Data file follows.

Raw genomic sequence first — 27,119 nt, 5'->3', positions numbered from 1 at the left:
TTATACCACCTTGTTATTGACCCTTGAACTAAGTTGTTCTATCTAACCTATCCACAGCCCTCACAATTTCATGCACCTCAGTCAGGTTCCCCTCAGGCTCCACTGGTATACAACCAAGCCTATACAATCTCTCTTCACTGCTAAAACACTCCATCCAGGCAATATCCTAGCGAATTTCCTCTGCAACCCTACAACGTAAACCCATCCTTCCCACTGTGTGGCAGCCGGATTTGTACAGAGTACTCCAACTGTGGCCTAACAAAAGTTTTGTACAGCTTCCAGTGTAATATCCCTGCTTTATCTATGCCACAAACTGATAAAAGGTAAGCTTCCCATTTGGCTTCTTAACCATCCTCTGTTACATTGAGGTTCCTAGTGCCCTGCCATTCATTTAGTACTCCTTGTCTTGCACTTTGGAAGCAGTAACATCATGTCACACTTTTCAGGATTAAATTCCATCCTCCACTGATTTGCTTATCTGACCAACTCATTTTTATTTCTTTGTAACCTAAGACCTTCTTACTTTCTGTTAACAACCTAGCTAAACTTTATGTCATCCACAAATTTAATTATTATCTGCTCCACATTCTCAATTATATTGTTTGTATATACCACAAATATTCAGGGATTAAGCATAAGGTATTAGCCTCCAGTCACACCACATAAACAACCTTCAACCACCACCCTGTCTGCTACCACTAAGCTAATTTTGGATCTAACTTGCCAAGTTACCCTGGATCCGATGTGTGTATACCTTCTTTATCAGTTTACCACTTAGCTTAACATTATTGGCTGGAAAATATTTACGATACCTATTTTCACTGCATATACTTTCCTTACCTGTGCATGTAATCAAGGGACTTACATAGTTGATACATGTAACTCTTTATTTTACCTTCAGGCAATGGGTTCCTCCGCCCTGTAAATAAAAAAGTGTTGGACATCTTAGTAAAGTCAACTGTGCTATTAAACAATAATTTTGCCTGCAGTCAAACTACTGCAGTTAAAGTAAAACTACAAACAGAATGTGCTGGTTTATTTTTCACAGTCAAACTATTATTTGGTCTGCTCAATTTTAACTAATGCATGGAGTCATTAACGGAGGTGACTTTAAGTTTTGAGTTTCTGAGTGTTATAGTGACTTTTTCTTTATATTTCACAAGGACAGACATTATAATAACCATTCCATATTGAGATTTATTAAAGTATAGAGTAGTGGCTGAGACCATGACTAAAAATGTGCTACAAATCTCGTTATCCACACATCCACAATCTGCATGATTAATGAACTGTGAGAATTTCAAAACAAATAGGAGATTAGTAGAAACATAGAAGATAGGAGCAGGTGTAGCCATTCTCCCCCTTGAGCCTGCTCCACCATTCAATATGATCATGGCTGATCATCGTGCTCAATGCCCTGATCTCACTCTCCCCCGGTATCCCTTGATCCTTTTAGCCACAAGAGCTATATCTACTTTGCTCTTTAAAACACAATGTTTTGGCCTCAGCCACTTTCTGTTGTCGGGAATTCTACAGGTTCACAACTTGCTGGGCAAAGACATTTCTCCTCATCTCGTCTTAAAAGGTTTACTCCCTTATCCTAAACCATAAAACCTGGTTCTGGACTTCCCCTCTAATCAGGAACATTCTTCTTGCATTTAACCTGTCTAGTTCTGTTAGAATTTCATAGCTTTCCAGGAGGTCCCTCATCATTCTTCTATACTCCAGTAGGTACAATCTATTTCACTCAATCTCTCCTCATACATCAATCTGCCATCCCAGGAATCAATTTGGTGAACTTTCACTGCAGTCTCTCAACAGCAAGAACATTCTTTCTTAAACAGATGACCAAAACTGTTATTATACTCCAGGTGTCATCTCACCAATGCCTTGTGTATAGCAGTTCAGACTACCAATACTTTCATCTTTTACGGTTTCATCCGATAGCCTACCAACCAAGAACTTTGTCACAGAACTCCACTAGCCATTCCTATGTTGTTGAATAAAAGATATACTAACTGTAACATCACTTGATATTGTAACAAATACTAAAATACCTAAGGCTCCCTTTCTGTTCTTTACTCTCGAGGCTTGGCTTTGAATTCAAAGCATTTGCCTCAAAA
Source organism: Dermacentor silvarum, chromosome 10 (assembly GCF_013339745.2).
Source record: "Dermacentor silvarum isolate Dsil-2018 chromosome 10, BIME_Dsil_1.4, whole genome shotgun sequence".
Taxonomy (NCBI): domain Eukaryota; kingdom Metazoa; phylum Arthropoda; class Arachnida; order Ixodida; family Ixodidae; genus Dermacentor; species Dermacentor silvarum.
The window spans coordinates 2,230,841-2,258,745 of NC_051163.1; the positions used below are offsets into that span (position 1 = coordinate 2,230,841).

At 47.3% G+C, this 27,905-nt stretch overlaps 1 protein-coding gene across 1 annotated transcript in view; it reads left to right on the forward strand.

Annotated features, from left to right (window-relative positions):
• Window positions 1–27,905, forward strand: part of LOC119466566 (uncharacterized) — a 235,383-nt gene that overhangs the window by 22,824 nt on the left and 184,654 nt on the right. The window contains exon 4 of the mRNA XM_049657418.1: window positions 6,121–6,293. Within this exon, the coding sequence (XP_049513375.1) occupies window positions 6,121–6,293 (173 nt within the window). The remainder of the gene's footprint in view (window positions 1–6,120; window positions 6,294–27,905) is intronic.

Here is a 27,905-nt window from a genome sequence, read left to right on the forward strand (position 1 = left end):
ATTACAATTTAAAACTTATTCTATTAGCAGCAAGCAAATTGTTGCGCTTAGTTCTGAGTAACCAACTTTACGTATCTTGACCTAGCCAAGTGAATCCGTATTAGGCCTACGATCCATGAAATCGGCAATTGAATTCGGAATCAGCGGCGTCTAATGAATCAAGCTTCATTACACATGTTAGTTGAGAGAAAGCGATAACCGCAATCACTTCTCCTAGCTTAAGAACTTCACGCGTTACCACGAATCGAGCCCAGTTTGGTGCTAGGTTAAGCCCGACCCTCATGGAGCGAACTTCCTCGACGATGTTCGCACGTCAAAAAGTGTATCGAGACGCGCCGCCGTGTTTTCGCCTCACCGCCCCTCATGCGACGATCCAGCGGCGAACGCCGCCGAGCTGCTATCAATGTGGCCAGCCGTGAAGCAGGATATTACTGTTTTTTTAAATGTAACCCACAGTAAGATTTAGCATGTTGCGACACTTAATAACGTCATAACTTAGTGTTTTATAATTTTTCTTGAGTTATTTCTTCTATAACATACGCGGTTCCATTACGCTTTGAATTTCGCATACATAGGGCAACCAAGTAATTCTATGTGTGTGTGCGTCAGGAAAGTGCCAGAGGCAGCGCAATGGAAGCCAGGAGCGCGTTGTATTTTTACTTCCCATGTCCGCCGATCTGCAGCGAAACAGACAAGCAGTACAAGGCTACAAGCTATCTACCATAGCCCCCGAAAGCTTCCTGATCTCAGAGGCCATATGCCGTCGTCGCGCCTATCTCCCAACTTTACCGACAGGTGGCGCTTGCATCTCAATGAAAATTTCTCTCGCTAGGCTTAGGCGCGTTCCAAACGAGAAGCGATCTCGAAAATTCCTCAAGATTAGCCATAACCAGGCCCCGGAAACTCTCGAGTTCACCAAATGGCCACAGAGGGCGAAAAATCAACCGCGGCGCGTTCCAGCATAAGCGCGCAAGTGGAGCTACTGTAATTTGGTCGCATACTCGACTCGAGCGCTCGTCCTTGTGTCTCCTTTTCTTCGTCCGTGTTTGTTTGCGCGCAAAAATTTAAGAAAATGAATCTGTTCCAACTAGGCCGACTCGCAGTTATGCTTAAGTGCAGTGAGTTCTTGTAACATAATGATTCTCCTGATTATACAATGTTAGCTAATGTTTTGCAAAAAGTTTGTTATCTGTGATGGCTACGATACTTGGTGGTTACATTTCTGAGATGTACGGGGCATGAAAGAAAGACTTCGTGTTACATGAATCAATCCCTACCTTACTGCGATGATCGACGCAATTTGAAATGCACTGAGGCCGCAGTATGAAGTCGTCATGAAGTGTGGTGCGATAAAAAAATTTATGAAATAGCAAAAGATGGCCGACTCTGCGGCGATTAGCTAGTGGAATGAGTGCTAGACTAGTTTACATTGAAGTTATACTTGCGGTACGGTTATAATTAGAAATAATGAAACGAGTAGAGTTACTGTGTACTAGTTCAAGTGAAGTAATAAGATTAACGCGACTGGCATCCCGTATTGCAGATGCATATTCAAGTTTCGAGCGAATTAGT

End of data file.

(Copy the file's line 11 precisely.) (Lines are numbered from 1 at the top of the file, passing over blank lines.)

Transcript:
ATTACAATTTAAAACTTATTCTATTAGCAGCAAGCAAATTGTTGCGCTTAGTTCTGAGTAACCAACTTTACGTATCTTGACCTAGCCAAGTGAATCCGTATTAGGCCTACGATCCATGAAATCGGCAATTGAATTCGGAATCAGCGGCGTCTAATGAATCAAGCTTCATTACACATGTTAGTTGAGAGAAAGCGATAACCGCAATCACTTCTCCTAGCTTAAGAACTTCACGCGTTACCACGAATCGAGCCCAGTTTGGTGCTAGGTTAAGCCCGACCCTCATGGAGCGAACTTCCTCGACGATGTTCGCACGTCAAAAAGTGTATCGAGACGCGCCGCCGTGTTTTCGCCTCACCGCCCCTCATGCGACGATCCAGCGGCGAACGCCGCCGAGCTGCTATCAATGTGGCCAGCCGTGAAGCAGGATATTACTGTTTTTTTAAATGTAACCCACAGTAAGATTTAGCATGTTGCGACACTTAATAACGTCATAACTTAGTGTTTTATAATTTTTCTTGAGTTATTTCTTCTATAACATACGCGGTTCCATTACGCTTTGAATTTCGCATACATAGGGCAACCAAGTAATTCTATGTGTGTGTGCGTCAGGAAAGTGCCAGAGGCAGCGCAATGGAAGCCAGGAGCGCGTTGTATTTTTACTTCCCATGTCCGCCGATCTGCAGCGAAACAGACAAGCAGTACAAGGCTACAAGCTATCTACCATAGCCCCCGAAAGCTTCCTGATCTCAGAGGCCATATGCCGTCGTCGCGCCTATCTCCCAACTTTACCGACAGGTGGCGCTTGCATCTCAATGAAAATTTCTCTCGCTAGGCTTAGGCGCGTTCCAAACGAGAAGCGATCTCGAAAATTCCTCAAGATTAGCCATAACCAGGCCCCGGAAACTCTCGAGTTCACCAAATGGCCACAGAGGGCGAAAAATCAACCGCGGCGCGTTCCAGCATAAGCGCGCAAGTGGAGCTACTGTAATTTGGTCGCATACTCGACTCGAGCGCTCGTCCTTGTGTCTCCTTTTCTTCGTCCGTGTTTGTTTGCGCGCAAAAATTTAAGAAAATGAATCTGTTCCAACTAGGCCGACTCGCAGTTATGCTTAAGTGCAGTGAGTTCTTGTAACATAATGATTCTCCTGATTATACAATGTTAGCTAATGTTTTGCAAAAAGTTTGTTATCTGTGATGGCTACGATACTTGGTGGTTACATTTCTGAGATGTACGGGGCATGAAAGAAAGACTTCGTGTTACATGAATCAATCCCTACCTTACTGCGATGATCGACGCAATTTGAAATGCACTGAGGCCGCAGTATGAAGTCGTCATGAAGTGTGGTGCGATAAAAAAATTTATGAAATAGCAAAAGATGGCCGACTCTGCGGCGATTAGCTAGTGGAATGAGTGCTAGACTAGTTTACATTGAAGTTATACTTGCGGTACGGTTATAATTAGAAATAATGAAACGAGTAGAGTTACTGTGTACTAGTTCAAGTGAAGTAATAAGATTAACGCGACTGGCATCCCGTATTGCAGATGCATATTCAAGTTTCGAGCGAATTAGT